Trick dog trainer10/2/2019
Dogs need a “job” to feel happy.
When Michelle Hoile of Windsor Heights adopted two puppies from the Animal Rescue League seven years ago, she thought it might be a mistake. Joe and Nina, both pit bull mixes, were energetic adolescent dogs that hadn’t been trained properly. She thought a puppy class might help.
During puppy class, she became bored with the basics. Asking, “What’s next?” She attended a class at Canine Craze and started training the dogs to do tricks. That’s when her passion took off.
“It ignited a fire,” she says. “I was fascinated with the process of how dogs learn through positive reinforcement. I took more dog classes and asked to train dogs.”
She followed a dog trainer for a one-year apprenticeship and is now a certified trick dog instructor. One might ask, “Why teach dogs to do tricks?”
As Hoile studied dog behavior, she learned dogs are bred for certain purposes. For instance, a sheepdog herds sheep. But exactly what do sheepdogs living in the suburbs do?
“Dogs need a job to expel that energy,” she says. “Dogs want to feel happy. If they’re not doing what they’re bred to do, it can cause behavior problems.”
Behaviors are best dealt with the first 16 weeks of life. Her dog, Nina, was under socialized.
“The No. 1 job is to expose puppies early on to sounds, such as thunderstorms, a vacuum cleaner and kids playing,” she says. “Do it while the puppy is happy, so they don’t have a fearful response to those things.”
Since both of her dogs are pit bull mixes, she works hard to dispel what she says are myths or misconceptions about the breed’s viciousness.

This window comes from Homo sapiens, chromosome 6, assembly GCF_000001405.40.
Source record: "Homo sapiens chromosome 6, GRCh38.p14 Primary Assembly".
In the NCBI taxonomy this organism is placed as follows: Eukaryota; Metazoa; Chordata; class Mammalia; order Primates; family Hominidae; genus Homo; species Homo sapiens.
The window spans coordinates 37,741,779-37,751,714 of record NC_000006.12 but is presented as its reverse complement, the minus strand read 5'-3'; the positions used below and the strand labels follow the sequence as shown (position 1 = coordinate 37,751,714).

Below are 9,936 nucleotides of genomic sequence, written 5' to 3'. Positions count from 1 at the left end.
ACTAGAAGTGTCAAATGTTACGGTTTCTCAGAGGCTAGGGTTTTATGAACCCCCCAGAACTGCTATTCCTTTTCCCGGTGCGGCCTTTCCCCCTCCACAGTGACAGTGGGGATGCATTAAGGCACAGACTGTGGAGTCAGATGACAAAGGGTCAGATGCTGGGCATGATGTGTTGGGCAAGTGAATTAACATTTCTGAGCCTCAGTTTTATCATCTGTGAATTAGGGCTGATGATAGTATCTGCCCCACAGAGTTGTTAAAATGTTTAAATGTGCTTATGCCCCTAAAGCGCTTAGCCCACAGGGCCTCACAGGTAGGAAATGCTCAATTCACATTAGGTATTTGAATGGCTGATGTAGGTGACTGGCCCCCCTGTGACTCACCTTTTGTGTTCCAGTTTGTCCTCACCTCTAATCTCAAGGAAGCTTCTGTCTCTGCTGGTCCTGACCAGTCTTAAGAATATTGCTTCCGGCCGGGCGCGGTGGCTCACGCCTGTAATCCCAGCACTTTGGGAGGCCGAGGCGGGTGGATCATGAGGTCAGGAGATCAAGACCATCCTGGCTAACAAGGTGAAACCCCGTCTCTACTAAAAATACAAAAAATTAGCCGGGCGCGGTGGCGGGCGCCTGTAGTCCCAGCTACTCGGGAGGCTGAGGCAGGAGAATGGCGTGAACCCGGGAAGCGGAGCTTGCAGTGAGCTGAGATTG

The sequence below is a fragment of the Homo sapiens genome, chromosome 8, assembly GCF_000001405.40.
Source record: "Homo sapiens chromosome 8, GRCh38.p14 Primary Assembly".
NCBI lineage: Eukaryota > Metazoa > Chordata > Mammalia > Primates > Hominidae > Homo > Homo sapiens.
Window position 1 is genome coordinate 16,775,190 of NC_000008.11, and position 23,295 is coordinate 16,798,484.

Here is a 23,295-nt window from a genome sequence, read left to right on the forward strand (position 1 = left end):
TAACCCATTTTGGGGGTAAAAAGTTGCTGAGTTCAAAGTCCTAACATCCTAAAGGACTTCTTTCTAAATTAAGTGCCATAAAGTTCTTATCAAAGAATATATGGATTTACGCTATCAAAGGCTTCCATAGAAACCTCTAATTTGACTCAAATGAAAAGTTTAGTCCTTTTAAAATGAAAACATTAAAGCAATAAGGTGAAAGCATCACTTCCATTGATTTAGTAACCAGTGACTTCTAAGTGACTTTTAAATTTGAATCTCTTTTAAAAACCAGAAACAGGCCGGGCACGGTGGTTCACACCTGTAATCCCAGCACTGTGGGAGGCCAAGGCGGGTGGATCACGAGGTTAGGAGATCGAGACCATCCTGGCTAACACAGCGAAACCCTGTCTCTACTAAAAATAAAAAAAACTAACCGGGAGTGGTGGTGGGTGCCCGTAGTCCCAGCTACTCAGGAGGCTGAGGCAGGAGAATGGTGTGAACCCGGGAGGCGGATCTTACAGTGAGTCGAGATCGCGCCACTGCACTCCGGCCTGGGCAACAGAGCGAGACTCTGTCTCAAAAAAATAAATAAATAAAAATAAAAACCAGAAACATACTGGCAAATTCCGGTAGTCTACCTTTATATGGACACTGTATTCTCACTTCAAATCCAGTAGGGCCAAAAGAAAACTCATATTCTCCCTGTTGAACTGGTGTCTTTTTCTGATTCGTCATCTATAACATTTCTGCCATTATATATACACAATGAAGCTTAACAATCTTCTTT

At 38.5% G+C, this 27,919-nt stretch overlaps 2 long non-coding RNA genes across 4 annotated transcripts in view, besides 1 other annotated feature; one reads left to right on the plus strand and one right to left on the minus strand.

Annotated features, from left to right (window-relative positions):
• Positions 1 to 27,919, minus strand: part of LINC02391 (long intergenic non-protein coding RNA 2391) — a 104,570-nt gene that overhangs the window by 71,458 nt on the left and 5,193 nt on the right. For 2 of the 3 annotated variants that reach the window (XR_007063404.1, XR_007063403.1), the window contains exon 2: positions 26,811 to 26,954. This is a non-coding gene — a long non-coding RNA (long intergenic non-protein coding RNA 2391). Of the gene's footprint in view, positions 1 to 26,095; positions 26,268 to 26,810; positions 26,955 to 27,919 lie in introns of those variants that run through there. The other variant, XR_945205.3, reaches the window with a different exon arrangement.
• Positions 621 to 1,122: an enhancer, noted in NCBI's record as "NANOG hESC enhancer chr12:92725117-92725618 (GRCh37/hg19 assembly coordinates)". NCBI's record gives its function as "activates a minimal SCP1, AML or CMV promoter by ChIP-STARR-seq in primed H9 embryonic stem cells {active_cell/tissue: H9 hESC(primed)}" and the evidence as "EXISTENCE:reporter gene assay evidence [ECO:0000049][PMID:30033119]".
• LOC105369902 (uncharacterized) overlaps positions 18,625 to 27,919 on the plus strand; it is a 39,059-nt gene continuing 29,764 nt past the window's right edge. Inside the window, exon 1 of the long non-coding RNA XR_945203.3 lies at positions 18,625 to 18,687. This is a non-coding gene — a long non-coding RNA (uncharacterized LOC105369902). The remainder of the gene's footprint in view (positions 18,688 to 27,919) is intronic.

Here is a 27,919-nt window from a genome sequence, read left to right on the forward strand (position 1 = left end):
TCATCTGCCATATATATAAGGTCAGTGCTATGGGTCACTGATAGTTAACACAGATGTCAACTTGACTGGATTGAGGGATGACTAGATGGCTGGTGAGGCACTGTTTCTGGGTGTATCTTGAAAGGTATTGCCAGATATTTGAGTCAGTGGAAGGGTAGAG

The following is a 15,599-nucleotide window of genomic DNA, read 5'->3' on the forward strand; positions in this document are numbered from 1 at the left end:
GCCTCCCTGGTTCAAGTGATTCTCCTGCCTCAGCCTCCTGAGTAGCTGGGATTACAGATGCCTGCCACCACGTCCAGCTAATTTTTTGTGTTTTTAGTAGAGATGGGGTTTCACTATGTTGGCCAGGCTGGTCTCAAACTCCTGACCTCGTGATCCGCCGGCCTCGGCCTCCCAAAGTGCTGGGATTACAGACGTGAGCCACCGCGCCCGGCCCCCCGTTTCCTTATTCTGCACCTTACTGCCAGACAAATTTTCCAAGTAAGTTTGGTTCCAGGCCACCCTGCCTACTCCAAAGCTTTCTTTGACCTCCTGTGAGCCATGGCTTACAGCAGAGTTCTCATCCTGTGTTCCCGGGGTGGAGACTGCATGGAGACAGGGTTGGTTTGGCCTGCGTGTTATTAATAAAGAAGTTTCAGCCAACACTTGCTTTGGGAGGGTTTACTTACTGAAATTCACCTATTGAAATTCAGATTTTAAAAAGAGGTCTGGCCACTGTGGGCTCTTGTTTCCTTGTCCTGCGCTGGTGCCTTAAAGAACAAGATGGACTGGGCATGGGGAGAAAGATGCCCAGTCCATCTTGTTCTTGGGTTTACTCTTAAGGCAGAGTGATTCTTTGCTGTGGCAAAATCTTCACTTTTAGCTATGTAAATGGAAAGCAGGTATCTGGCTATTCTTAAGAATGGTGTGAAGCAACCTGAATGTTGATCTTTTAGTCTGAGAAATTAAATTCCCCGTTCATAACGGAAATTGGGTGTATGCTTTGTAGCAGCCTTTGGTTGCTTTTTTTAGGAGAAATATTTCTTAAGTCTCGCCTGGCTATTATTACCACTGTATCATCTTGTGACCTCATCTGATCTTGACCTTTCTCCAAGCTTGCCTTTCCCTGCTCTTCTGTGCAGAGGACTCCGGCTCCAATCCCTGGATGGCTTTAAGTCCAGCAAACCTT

“There’s a stigma of that breed,” she says. “I honestly wasn’t prepared for some people’s reaction, and it hurt my feelings. Some people stare and look away from pit bulls. Since Nina is black, many avoid her, thinking it’s bad luck.”
Hoile works hard to make sure both dogs are more obedient than other dogs. By understanding breeds, she knows which dogs get along better than others.
“Why set them up for failure?” she asks. “Some might want their dog to be a therapy dog, but consider what your dog wants. He might not want to be petted by a stranger. We can’t impose our will on our pet if that’s truly what they don’t want to do.”
Hoile says the training aspect of dogs relates to her job as an elementary art teacher. She teaches her dogs to run through hoops, play basketball and give high fives. She rewards with Colby-Jack cheese treats, teaching impulse control. As a result, her dogs never “counter surf” and take food off the table.
Her next trick is to take Nina kayaking.
“I’m not sure if it will end well,” she says. “But dog training is not a destination — it’s a journey.” ♦